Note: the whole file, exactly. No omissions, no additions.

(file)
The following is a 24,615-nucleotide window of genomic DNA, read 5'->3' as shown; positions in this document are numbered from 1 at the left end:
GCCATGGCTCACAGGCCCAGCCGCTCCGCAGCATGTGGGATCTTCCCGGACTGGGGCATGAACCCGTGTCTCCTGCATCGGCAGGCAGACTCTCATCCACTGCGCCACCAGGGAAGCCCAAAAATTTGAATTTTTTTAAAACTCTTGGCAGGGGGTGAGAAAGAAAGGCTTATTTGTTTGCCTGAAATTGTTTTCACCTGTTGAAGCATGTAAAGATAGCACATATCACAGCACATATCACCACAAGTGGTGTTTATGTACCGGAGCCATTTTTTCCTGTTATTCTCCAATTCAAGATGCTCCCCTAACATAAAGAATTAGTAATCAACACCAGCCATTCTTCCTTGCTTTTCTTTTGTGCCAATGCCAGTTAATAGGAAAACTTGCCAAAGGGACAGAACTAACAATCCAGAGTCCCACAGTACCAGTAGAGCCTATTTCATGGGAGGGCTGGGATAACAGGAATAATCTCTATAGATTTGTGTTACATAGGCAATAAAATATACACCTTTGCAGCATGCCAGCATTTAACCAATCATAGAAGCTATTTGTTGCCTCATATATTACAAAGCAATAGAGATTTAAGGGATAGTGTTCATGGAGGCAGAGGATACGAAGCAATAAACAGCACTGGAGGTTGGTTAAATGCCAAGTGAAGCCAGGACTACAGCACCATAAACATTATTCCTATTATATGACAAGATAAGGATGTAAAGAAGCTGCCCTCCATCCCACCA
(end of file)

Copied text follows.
The following is a 24,615-nucleotide window of genomic DNA, read 5'->3' as shown; positions in this document are numbered from 1 at the left end:
GCCATGGCTCACAGGCCCAGCCGCTCCGCAGCATGTGGGATCTTCCCGGACTGGGGCATGAACCCGTGTCTCCTGCATCGGCAGGCAGACTCTCATCCACTGCGCCACCAGGGAAGCCCAAAAATTTGAATTTTTTTAAAACTCTTGGCAGGGGGTGAGAAAGAAAGGCTTATTTGTTTGCCTGAAATTGTTTTCACCTGTTGAAGCATGTAAAGATAGCACATATCACAGCACATATCACCACAAGTGGTGTTTATGTACCGGAGCCATTTTTTCCTGTTATTCTCCAATTCAAGATGCTCCCCTAACATAAAGAATTAGTAATCAACACCAGCCATTCTTCCTTGCTTTTCTTTTGTGCCAATGCCAGTTAATAGGAAAACTTGCCAAAGGGACAGAACTAACAATCCAGAGTCCCACAGTACCAGTAGAGCCTATTTCATGGGAGGGCTGGGATAACAGGAATAATCTCTATAGATTTGTGTTACATAGGCAATAAAATATACACCTTTGCAGCATGCCAGCATTTAACCAATCATAGAAGCTATTTGTTGCCTCATATATTACAAAGCAATAGAGATTTAAGGGATAGTGTTCATGGAGGCAGAGGATACGAAGCAATAAACAGCACTGGAGGTTGGTTAAATGCCAAGTGAAGCCAGGACTACAGCACCATAAACATTATTCCTATTATATGACAAGATAAGGATGTAAAGAAGCTGCCCTCCATCCCACCA